France is seeking its direction for its food sovereignty

France is seeking its direction for its food sovereignty

For four years, the government has found its watchword. A pandemic paralyzes supply chains? The invasion of Ukraine is shaking up the grain and fertilizer market? Angry farmers blocking roads? His answer is immutable: France must strengthen its food sovereignty. Awaited for almost two years and discussed between May 10 and 24, a bill intends to mark “the major general interest character of agriculture, fishing and aquaculture”. But if the word food sovereignty is on everyone's lips, its definition divides.

Introduced at the World Food Summit in Rome in 1996, this notion emanates from the Via Campesina. A network of anti-globalization peasants and others resistant to the free trade rules decreed by the World Trade Organization – at the antipodes of the ideological matrix of the government – ​​who then define it as “the right of each country to maintain and develop its own capacity to produce its basic food.

Is our sovereignty really threatened? For Arnaud Rousseau, president of the FNSEA, the majority trade union organization, at the forefront of discussions with the Ministry of Agriculture and food sovereignty (her again!), the observation is clear. “The problem of food and agricultural sovereignty is due to the fact that we import a third of our food,” he declared on February 20.

Different expectations

But, as is often the case, the reality of the figures is more complex, particularly with regard to the ratio between the production of a commodity and its domestic consumption. With 292% for barley, 265% for skimmed milk powder, 195% for soft wheat, France remains self-sufficient in a number of key productions. “There is no doubt, our food security is assured,” according to Harold Levrel, professor at AgroParisTech. Obviously, we can improve on chicken (81%) or fresh vegetables (84%), but the reality of our agriculture today is that we export what we produce, which leads us to re-import more. other foodstuffs. »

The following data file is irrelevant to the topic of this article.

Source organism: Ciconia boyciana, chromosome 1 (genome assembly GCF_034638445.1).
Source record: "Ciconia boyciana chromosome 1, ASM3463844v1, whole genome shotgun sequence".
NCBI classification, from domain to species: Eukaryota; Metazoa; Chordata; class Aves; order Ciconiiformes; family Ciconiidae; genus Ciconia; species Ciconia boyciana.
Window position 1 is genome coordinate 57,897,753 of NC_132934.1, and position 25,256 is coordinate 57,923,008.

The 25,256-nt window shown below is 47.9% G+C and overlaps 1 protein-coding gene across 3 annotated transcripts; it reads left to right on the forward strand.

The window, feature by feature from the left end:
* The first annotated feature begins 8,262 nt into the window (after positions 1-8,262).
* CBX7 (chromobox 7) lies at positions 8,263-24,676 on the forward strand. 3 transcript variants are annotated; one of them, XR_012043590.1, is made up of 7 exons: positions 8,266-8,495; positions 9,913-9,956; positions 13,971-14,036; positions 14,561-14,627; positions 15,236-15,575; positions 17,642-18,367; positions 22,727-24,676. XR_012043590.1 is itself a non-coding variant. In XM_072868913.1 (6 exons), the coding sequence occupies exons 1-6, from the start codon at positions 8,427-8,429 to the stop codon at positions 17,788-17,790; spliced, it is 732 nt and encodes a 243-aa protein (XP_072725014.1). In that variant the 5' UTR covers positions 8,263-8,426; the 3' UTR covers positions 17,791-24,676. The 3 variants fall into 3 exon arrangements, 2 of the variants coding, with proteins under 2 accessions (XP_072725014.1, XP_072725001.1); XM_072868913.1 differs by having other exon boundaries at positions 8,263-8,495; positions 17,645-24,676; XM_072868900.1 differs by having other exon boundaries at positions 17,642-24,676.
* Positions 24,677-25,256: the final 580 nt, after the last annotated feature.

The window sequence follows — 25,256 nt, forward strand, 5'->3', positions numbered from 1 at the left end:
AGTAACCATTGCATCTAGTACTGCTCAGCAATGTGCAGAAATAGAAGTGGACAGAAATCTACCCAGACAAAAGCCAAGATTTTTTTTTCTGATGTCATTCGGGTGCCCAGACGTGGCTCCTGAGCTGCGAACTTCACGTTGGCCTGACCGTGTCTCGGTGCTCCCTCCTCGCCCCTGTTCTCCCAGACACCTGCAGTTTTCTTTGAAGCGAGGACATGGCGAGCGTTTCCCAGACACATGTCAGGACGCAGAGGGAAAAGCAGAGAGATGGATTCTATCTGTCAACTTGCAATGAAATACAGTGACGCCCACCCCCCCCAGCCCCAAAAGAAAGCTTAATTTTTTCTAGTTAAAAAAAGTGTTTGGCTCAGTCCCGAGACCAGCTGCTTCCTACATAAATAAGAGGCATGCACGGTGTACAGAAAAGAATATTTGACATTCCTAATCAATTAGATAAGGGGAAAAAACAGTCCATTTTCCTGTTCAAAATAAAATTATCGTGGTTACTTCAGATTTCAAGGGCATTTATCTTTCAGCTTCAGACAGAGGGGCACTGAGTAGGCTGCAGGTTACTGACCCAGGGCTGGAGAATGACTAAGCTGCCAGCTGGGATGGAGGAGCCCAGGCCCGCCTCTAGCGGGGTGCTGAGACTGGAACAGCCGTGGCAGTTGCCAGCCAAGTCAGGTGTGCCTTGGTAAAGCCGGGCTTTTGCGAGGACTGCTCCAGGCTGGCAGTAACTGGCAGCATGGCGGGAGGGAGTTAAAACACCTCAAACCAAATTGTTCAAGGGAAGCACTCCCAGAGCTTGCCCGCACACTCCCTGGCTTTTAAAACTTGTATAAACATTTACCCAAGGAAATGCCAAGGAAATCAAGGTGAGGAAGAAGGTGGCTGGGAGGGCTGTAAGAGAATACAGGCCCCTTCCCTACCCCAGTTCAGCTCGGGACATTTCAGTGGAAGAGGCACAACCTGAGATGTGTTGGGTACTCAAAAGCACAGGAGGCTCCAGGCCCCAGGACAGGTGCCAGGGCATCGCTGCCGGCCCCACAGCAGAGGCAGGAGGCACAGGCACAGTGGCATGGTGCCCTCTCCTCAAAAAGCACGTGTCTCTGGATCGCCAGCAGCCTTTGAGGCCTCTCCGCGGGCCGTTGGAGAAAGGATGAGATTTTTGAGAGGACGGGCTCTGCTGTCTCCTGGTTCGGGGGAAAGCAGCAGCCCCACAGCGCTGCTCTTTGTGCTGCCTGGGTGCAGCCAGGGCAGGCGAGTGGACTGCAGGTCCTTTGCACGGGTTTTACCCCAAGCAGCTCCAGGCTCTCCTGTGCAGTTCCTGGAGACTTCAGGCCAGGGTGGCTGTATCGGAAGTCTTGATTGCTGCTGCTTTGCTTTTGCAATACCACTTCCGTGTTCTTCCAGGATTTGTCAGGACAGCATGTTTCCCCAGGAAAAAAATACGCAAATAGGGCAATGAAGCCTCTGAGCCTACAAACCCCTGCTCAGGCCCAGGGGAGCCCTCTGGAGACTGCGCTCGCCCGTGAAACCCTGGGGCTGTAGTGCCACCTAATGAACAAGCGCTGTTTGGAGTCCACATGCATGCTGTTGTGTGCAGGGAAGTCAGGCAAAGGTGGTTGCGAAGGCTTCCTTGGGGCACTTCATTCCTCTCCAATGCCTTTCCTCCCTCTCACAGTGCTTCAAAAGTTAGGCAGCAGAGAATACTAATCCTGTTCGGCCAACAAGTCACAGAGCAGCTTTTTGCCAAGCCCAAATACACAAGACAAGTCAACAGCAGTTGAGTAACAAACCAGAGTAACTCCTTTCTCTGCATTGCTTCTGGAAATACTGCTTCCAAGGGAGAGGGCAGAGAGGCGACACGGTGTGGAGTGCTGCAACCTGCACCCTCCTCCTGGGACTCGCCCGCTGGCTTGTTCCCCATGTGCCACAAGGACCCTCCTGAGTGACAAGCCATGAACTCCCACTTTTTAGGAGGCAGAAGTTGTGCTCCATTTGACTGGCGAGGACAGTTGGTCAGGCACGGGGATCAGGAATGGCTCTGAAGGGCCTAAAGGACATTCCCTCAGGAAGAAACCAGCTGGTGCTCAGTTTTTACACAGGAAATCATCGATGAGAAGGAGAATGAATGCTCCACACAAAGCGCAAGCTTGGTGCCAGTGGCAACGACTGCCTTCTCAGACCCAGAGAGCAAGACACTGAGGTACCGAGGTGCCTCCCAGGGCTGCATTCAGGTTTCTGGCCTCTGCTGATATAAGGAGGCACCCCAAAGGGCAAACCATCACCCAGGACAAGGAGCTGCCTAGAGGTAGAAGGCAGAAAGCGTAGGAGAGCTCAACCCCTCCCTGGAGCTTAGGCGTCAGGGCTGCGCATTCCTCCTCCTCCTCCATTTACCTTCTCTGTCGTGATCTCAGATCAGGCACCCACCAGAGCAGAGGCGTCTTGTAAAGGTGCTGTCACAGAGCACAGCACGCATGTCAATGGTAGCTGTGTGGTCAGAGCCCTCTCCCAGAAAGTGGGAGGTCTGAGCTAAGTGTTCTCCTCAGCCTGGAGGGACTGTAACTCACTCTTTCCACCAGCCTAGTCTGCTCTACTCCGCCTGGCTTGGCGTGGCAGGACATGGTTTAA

Marine Colli, independent consultant in agricultural policy, draws up another observation of the sovereignty advocated by Emmanuel Macron. “The government's direction is not food self-sufficiency but an export vision of agriculture. » The compass at the Élysée targets the world ranking of agri-food exporters.

Second at the start of the millennium, the country is now only in sixth place, behind the United States, Brazil, China, the Netherlands and Germany. To navigate a planet where geopolitics are tense, must France stay the course not only on the food supply of the French but also on its agricultural influence across the world? MEPs will have to answer this fundamental question while the anger of firm France remains palpable in the countryside.

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